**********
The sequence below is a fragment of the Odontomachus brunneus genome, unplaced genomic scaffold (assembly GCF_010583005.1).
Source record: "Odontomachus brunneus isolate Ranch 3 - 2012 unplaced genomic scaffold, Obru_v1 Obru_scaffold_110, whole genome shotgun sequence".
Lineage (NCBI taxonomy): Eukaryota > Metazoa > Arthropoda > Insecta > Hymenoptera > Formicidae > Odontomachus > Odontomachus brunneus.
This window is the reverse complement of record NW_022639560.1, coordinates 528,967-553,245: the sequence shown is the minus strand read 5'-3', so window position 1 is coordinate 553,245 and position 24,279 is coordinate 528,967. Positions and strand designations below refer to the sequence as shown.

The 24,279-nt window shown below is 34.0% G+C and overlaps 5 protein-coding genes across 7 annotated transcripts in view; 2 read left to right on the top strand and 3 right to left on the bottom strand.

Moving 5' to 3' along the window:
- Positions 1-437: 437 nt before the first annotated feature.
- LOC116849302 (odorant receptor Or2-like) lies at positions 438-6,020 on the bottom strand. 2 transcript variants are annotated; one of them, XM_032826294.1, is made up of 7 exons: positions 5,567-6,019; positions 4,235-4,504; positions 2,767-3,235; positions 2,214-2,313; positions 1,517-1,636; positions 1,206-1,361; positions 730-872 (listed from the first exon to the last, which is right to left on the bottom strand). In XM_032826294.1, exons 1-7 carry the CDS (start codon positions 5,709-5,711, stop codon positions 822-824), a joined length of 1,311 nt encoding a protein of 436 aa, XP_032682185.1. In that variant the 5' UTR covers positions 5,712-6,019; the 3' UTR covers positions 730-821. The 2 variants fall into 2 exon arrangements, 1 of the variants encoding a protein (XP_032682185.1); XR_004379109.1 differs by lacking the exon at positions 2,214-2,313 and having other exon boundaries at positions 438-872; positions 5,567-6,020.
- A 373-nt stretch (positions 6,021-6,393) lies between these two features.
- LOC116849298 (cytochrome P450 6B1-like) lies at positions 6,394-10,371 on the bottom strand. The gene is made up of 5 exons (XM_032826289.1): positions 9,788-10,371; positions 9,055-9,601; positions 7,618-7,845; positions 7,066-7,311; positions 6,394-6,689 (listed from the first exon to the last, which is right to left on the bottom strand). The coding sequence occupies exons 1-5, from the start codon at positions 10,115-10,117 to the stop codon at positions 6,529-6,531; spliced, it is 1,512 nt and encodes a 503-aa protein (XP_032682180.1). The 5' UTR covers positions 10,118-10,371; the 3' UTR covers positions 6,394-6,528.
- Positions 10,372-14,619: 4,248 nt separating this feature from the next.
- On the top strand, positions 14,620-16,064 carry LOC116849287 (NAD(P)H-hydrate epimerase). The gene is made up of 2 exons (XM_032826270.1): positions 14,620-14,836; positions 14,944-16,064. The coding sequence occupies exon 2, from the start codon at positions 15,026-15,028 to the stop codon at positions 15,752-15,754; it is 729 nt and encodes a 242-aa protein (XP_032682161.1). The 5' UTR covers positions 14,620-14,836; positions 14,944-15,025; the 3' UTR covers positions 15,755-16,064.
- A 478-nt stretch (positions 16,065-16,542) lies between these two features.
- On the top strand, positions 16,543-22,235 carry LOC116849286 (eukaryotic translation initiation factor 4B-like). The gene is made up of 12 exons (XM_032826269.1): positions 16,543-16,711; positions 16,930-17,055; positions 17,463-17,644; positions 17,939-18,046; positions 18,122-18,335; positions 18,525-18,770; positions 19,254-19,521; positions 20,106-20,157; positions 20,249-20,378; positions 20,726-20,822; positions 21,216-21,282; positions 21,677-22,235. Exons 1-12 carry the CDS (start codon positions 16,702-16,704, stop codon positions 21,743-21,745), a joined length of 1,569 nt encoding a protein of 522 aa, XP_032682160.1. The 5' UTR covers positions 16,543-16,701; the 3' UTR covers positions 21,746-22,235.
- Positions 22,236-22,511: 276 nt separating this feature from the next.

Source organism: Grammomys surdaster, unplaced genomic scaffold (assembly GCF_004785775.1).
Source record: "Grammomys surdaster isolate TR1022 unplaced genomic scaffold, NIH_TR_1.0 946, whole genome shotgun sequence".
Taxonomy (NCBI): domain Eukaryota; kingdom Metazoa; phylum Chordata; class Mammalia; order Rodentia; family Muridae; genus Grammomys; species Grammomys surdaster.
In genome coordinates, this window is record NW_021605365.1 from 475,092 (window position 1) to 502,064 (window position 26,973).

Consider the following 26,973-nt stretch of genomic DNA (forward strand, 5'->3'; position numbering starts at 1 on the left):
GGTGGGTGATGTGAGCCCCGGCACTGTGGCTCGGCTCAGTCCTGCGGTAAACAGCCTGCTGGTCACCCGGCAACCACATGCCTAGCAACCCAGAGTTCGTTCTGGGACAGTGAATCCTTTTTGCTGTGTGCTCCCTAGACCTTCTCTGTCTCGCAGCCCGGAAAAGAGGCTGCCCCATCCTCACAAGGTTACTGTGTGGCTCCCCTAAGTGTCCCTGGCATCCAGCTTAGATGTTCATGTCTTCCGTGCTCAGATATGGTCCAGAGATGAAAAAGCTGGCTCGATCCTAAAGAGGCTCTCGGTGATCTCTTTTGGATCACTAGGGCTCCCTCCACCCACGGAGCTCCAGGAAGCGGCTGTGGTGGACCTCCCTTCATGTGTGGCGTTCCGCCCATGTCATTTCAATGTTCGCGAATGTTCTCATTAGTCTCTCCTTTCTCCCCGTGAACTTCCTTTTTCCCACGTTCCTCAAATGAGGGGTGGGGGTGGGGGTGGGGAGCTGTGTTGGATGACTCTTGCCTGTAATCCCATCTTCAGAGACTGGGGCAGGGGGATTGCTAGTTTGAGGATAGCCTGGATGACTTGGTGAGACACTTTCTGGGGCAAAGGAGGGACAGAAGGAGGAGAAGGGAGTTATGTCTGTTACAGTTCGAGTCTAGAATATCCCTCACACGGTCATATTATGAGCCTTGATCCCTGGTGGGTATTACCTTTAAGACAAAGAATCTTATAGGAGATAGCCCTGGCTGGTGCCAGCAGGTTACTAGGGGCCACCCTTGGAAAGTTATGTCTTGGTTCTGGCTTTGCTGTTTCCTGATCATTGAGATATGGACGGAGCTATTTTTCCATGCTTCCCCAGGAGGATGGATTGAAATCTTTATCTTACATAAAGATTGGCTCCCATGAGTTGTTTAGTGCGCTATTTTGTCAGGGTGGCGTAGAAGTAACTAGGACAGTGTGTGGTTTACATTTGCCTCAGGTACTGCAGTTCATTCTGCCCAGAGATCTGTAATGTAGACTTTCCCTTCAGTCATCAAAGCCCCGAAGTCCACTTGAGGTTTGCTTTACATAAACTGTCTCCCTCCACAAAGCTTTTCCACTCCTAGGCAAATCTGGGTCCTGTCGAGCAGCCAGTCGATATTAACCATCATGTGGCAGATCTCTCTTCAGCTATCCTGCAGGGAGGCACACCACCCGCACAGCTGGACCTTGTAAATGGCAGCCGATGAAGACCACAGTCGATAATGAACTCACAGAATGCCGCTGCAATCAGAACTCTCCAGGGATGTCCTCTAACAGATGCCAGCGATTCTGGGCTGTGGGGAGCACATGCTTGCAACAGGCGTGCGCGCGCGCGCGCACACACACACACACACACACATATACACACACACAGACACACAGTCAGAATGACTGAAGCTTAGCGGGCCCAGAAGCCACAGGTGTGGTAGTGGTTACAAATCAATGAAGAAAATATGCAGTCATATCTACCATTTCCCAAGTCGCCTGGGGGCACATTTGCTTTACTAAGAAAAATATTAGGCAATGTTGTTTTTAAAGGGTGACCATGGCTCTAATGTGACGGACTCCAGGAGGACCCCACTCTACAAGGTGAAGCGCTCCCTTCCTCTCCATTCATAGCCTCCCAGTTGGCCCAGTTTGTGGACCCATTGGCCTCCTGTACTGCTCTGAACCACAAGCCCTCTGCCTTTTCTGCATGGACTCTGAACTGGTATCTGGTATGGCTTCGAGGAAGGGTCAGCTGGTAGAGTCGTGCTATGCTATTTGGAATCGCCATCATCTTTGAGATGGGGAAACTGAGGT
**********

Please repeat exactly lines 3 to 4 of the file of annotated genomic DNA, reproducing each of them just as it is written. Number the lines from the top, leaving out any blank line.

Lineage (NCBI taxonomy): Eukaryota > Metazoa > Arthropoda > Insecta > Hymenoptera > Formicidae > Odontomachus > Odontomachus brunneus.
This window is the reverse complement of record NW_022639560.1, coordinates 528,967-553,245: the sequence shown is the minus strand read 5'-3', so window position 1 is coordinate 553,245 and position 24,279 is coordinate 528,967. Positions and strand designations below refer to the sequence as shown.